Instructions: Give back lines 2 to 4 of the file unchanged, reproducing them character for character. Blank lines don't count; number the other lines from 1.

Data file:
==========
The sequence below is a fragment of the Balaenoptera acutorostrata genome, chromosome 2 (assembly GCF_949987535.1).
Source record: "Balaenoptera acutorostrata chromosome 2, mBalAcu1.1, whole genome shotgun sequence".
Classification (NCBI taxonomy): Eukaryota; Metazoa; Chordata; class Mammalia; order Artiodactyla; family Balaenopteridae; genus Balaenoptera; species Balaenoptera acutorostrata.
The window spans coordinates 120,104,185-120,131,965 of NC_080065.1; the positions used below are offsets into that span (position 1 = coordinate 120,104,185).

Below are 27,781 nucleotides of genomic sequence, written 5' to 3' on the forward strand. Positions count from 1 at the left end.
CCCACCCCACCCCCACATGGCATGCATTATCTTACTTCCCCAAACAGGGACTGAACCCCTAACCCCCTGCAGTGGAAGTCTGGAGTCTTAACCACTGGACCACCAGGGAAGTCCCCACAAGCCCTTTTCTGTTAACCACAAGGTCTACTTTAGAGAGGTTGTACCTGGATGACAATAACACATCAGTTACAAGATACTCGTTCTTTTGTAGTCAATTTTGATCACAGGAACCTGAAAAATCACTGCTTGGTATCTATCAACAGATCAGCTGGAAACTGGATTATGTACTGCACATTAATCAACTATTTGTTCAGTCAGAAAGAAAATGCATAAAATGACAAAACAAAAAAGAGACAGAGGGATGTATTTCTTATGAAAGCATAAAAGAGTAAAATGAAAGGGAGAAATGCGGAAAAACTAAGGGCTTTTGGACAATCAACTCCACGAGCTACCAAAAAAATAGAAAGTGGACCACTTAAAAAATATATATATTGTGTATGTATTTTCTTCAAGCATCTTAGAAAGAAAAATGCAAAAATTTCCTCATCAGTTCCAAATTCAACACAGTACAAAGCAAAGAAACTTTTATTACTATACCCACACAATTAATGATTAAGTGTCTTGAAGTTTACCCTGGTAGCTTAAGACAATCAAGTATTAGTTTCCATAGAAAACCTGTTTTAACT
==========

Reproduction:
Source record: "Balaenoptera acutorostrata chromosome 2, mBalAcu1.1, whole genome shotgun sequence".
Classification (NCBI taxonomy): Eukaryota; Metazoa; Chordata; class Mammalia; order Artiodactyla; family Balaenopteridae; genus Balaenoptera; species Balaenoptera acutorostrata.
The window spans coordinates 120,104,185-120,131,965 of NC_080065.1; the positions used below are offsets into that span (position 1 = coordinate 120,104,185).